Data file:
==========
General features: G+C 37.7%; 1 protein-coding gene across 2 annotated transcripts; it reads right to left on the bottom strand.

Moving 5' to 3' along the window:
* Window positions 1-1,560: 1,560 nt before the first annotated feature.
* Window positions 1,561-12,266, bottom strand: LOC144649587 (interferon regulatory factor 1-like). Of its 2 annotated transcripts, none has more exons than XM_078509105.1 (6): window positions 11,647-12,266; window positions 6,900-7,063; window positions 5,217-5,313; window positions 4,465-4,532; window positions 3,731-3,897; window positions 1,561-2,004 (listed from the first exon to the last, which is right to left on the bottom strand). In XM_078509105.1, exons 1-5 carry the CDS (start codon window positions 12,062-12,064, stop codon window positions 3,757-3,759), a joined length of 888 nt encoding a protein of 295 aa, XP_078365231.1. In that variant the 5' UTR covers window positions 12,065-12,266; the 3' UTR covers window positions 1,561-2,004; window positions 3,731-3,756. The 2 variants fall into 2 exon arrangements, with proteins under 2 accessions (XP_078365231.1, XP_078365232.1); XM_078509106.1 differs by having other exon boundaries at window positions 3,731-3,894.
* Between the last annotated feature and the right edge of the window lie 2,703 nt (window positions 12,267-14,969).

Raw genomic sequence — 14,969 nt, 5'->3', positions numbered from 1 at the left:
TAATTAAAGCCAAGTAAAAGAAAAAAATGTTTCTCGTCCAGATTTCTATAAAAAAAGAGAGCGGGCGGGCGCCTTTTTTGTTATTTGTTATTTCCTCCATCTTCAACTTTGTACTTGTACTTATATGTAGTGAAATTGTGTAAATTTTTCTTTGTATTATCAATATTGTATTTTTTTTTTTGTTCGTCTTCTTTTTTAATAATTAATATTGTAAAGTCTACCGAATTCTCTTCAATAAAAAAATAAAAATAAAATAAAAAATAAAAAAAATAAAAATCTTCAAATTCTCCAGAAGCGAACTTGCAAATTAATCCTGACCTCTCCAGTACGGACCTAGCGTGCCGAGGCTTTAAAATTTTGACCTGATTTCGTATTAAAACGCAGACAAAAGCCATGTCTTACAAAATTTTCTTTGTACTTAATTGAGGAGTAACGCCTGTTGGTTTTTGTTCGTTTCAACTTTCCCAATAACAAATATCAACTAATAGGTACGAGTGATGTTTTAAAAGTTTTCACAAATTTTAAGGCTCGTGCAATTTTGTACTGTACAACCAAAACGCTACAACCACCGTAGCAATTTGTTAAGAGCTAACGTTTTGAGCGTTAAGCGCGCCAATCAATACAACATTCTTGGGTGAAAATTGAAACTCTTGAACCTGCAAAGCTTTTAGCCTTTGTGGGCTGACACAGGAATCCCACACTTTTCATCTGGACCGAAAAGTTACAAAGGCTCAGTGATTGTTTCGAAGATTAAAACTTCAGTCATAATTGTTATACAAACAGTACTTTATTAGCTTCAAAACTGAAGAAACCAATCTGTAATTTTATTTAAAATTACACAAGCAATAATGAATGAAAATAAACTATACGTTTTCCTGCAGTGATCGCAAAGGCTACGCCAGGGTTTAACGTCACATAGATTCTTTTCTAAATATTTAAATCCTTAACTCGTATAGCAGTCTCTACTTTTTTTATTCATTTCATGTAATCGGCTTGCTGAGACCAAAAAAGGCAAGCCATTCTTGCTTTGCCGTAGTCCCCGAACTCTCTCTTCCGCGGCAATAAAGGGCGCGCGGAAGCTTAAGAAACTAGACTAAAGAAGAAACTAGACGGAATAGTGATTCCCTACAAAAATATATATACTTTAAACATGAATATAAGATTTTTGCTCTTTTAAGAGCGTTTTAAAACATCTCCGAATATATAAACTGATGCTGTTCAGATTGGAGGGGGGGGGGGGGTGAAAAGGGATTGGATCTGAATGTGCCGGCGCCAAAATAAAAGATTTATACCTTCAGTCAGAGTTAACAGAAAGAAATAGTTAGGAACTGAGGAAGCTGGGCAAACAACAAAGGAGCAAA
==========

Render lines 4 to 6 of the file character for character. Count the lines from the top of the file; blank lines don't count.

* Window positions 1,561-12,266, bottom strand: LOC144649587 (interferon regulatory factor 1-like). Of its 2 annotated transcripts, none has more exons than XM_078509105.1 (6): window positions 11,647-12,266; window positions 6,900-7,063; window positions 5,217-5,313; window positions 4,465-4,532; window positions 3,731-3,897; window positions 1,561-2,004 (listed from the first exon to the last, which is right to left on the bottom strand). In XM_078509105.1, exons 1-5 carry the CDS (start codon window positions 12,062-12,064, stop codon window positions 3,757-3,759), a joined length of 888 nt encoding a protein of 295 aa, XP_078365231.1. In that variant the 5' UTR covers window positions 12,065-12,266; the 3' UTR covers window positions 1,561-2,004; window positions 3,731-3,756. The 2 variants fall into 2 exon arrangements, with proteins under 2 accessions (XP_078365231.1, XP_078365232.1); XM_078509106.1 differs by having other exon boundaries at window positions 3,731-3,894.
* Between the last annotated feature and the right edge of the window lie 2,703 nt (window positions 12,267-14,969).

Raw genomic sequence — 14,969 nt, 5'->3', positions numbered from 1 at the left: